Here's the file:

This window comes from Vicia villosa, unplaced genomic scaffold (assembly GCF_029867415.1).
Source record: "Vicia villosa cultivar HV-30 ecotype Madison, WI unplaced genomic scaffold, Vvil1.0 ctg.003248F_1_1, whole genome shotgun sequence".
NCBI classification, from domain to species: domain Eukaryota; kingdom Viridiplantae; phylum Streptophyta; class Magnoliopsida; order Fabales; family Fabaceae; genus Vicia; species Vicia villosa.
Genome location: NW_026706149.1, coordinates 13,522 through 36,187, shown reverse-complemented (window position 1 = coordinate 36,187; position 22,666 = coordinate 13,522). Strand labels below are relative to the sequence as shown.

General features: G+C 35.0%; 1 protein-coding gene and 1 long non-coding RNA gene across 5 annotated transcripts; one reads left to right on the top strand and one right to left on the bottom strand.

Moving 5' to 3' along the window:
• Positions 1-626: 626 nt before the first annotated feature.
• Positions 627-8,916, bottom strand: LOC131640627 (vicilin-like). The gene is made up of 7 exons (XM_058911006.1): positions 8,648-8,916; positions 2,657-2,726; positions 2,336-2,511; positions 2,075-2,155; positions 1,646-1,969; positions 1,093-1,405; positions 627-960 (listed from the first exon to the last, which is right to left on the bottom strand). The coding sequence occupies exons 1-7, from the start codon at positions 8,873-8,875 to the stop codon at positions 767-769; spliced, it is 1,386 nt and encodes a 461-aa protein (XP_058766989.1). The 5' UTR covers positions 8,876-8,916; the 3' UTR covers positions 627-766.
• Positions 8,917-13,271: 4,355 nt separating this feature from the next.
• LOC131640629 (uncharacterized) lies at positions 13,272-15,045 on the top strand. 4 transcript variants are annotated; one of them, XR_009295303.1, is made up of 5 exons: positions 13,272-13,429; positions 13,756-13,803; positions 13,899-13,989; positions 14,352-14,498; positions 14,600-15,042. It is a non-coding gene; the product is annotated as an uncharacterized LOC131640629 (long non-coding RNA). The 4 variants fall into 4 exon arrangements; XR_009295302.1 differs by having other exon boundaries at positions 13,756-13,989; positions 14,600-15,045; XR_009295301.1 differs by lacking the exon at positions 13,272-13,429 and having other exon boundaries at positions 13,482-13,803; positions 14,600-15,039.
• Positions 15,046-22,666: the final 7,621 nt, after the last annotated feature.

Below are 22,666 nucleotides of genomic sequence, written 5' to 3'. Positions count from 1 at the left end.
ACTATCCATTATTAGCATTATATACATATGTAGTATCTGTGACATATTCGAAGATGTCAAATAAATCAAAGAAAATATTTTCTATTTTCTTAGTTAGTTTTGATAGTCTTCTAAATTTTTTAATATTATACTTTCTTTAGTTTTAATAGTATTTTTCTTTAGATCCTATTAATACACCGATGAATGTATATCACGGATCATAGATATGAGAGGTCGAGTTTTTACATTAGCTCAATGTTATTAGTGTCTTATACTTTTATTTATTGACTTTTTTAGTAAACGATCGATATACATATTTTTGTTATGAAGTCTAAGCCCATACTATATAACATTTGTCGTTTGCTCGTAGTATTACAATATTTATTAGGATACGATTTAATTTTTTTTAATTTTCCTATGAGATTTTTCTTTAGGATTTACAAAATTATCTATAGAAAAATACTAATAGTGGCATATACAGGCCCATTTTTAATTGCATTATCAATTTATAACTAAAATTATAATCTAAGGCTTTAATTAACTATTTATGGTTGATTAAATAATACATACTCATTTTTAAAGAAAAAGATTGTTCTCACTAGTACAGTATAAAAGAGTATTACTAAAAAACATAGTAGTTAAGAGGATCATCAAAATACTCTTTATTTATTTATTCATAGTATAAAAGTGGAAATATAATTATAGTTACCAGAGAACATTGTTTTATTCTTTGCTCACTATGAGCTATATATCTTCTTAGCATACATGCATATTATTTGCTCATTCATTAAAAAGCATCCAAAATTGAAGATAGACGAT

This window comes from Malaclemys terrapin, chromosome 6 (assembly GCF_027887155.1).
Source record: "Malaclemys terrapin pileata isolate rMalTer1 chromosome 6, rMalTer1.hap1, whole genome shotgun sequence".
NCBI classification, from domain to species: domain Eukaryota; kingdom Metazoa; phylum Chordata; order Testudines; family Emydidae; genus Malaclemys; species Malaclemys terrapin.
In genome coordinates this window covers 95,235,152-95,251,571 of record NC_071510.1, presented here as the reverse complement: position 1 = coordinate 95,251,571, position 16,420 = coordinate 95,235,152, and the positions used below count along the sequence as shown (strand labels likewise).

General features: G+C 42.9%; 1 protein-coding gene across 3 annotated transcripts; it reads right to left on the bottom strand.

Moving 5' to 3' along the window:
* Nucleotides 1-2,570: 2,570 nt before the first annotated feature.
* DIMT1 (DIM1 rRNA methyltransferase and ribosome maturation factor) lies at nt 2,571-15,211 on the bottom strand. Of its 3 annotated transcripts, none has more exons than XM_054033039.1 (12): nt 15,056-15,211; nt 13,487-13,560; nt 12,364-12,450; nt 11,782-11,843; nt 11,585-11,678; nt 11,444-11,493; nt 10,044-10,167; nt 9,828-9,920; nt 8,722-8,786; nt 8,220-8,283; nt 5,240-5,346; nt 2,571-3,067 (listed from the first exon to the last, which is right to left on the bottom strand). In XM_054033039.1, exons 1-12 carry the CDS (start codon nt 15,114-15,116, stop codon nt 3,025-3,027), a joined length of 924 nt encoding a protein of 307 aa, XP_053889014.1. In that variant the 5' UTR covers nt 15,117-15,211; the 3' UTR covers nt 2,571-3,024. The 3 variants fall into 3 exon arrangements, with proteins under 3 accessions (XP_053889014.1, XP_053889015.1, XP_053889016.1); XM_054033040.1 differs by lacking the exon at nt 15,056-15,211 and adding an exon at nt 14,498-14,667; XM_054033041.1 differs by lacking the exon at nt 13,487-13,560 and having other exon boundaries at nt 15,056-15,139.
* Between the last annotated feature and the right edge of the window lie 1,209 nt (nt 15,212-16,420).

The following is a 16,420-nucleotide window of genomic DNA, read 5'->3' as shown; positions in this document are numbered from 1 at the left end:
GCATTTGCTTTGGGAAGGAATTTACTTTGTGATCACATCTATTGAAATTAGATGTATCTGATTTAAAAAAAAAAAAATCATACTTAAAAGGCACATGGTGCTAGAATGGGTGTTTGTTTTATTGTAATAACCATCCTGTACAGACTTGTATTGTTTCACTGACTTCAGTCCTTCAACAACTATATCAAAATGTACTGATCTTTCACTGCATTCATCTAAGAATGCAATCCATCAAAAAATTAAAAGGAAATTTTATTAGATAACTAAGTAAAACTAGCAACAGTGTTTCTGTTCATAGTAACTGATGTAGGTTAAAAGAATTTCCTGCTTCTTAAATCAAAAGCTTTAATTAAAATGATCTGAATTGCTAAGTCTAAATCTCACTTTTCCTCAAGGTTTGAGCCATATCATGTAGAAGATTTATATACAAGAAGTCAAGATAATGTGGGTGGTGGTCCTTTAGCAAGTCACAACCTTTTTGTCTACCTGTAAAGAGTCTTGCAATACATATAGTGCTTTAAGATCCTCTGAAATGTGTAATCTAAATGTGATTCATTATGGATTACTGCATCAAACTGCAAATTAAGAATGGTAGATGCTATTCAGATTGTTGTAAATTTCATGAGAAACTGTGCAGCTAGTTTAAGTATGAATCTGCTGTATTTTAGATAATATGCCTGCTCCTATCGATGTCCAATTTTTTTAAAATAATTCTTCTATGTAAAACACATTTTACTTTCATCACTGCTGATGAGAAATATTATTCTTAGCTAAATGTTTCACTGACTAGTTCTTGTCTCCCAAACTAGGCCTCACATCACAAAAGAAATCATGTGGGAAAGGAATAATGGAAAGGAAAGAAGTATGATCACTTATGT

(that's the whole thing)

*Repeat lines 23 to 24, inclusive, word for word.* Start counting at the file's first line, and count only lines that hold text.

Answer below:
The following is a 16,420-nucleotide window of genomic DNA, read 5'->3' as shown; positions in this document are numbered from 1 at the left end:
GCATTTGCTTTGGGAAGGAATTTACTTTGTGATCACATCTATTGAAATTAGATGTATCTGATTTAAAAAAAAAAAAATCATACTTAAAAGGCACATGGTGCTAGAATGGGTGTTTGTTTTATTGTAATAACCATCCTGTACAGACTTGTATTGTTTCACTGACTTCAGTCCTTCAACAACTATATCAAAATGTACTGATCTTTCACTGCATTCATCTAAGAATGCAATCCATCAAAAAATTAAAAGGAAATTTTATTAGATAACTAAGTAAAACTAGCAACAGTGTTTCTGTTCATAGTAACTGATGTAGGTTAAAAGAATTTCCTGCTTCTTAAATCAAAAGCTTTAATTAAAATGATCTGAATTGCTAAGTCTAAATCTCACTTTTCCTCAAGGTTTGAGCCATATCATGTAGAAGATTTATATACAAGAAGTCAAGATAATGTGGGTGGTGGTCCTTTAGCAAGTCACAACCTTTTTGTCTACCTGTAAAGAGTCTTGCAATACATATAGTGCTTTAAGATCCTCTGAAATGTGTAATCTAAATGTGATTCATTATGGATTACTGCATCAAACTGCAAATTAAGAATGGTAGATGCTATTCAGATTGTTGTAAATTTCATGAGAAACTGTGCAGCTAGTTTAAGTATGAATCTGCTGTATTTTAGATAATATGCCTGCTCCTATCGATGTCCAATTTTTTTAAAATAATTCTTCTATGTAAAACACATTTTACTTTCATCACTGCTGATGAGAAATATTATTCTTAGCTAAATGTTTCACTGACTAGTTCTTGTCTCCCAAACTAGGCCTCACATCACAAAAGAAATCATGTGGGAAAGGAATAATGGAAAGGAAAGAAGTATGATCACTTATGT